The Evolution of Jazz Ballads

Although we tend to lump all “jazz ballads” together, we can in fact begin to understand them in a new way if we study how they’ve evolved over time. Their chord progressions in particular can yield great insight.

Here’s some historical perspective on the evolution of jazz ballads:

Jazz musicians began playing ballads by adapting slow popular songs to a jazz context. The pop songs of the Great American Songbook era typically used a lot of ii/V/I chord progressions which gave them their characteristic sound. Here’s an example of this type of jazz ballad, courtesy of the great jazz pianist Teddy Wilson.

Teddy Wilson: Body and Soul

Here’s my version of the tune:

Since jazz musicians often like to compose their own material, they began to write tunes in this same style, with similar harmonies. The big difference is that since these tunes weren’t necessarily meant to be sung, the composers have more leeway to write complex harmonies and melodies. They still have a melodic quality, but they don’t have to be “singable.” Here’s a wonderful tune in this style, Quiet Now, which was composed by Denny Zeitlin and is here interpreted by Bill Evans.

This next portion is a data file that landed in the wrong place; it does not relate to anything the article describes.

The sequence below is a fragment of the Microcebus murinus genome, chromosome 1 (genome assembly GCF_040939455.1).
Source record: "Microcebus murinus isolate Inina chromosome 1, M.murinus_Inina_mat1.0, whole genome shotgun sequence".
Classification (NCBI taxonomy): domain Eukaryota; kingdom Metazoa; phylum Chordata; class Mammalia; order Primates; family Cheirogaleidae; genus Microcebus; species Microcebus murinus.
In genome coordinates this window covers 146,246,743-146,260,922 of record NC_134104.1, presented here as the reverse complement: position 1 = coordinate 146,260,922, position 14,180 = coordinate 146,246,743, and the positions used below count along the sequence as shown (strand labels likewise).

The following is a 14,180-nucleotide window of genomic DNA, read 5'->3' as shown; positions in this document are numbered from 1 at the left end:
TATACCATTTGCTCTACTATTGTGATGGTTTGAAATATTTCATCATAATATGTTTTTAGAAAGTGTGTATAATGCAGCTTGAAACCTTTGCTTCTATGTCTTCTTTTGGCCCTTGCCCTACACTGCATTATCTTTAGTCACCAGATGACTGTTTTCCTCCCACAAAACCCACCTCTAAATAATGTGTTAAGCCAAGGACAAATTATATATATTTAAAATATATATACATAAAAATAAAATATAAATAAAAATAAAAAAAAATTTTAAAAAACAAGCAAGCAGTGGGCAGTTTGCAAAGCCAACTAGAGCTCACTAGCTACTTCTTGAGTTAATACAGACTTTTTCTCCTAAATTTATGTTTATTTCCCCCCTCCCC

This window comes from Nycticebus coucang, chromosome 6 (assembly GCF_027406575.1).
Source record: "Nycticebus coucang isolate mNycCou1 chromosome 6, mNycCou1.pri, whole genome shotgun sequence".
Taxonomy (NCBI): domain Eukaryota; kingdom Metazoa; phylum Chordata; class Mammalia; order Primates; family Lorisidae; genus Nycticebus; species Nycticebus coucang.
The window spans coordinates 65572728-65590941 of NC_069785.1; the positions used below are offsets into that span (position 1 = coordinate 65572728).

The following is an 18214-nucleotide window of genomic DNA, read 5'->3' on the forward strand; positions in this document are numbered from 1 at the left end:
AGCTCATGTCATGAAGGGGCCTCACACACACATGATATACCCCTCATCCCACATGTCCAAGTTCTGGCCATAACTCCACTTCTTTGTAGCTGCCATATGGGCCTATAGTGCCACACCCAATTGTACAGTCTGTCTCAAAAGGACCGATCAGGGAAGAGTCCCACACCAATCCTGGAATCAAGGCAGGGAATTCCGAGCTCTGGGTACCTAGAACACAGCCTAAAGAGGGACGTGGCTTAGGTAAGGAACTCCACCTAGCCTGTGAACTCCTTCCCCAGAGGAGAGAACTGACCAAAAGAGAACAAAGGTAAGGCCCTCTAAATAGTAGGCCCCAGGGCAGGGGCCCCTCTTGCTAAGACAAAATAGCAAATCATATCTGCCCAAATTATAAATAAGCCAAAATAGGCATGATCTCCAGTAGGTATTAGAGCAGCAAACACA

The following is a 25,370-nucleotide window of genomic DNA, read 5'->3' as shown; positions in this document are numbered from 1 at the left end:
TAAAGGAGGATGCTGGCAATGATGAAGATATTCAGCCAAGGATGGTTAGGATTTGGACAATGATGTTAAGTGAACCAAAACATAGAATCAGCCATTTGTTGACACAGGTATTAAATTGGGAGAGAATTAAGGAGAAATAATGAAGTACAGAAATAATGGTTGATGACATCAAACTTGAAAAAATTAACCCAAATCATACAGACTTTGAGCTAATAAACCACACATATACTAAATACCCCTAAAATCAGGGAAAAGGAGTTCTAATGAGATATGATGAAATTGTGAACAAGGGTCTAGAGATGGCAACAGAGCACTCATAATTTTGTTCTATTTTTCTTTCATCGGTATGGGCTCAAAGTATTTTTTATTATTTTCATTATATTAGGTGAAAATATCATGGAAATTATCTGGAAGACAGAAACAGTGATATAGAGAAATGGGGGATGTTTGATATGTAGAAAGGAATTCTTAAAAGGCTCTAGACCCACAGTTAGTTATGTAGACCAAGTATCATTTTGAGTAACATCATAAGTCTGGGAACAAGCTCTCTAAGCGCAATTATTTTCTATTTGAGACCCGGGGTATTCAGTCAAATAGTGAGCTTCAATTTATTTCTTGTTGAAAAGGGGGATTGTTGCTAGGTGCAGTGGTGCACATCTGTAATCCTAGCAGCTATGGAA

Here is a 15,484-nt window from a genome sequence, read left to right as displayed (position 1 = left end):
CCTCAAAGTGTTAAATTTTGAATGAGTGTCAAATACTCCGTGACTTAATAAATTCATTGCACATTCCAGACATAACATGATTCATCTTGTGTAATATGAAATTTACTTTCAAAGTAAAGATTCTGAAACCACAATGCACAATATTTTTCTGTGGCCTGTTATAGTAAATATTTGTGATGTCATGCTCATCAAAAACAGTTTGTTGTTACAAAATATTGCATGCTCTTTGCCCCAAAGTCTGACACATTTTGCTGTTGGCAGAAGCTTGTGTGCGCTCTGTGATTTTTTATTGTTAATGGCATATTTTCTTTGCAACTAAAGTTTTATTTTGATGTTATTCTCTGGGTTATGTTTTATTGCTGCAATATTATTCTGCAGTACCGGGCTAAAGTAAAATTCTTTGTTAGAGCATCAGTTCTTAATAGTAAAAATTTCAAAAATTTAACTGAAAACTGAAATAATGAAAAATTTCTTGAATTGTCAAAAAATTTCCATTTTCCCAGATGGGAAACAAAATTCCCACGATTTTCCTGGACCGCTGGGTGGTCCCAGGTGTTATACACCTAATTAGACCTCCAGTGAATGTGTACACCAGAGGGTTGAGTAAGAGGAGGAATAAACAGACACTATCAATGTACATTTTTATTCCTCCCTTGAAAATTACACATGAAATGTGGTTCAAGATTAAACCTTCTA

Bill Evans: Quiet Now

Taking this further, jazz musicians have also written ballads that have the same overall sound, but use chord progressions that aren’t directly derived from popular song. Chick Corea constructed his famous jazz ballad, Crystal Silence, by using a series of chords that move up by 5ths, rather than 4ths. In traditional harmony, these are called “retrogressions” (as opposed to progressions) and give the music a more relaxed, gentle feeling.

Have a listen:

Chick Corea: Crystal Silence

Here’s a video I made, with some more of an overview:

Understanding the concepts here will help us play our repertoire with more sensitivity to the harmonic material at hand, as well and help us see each piece we play in a way that reflects the composer’s viewpoint. By the way, all of these tunes are in The Real Book so if you have a copy (and you should!), you can study them more closely yourself.

Have fun!

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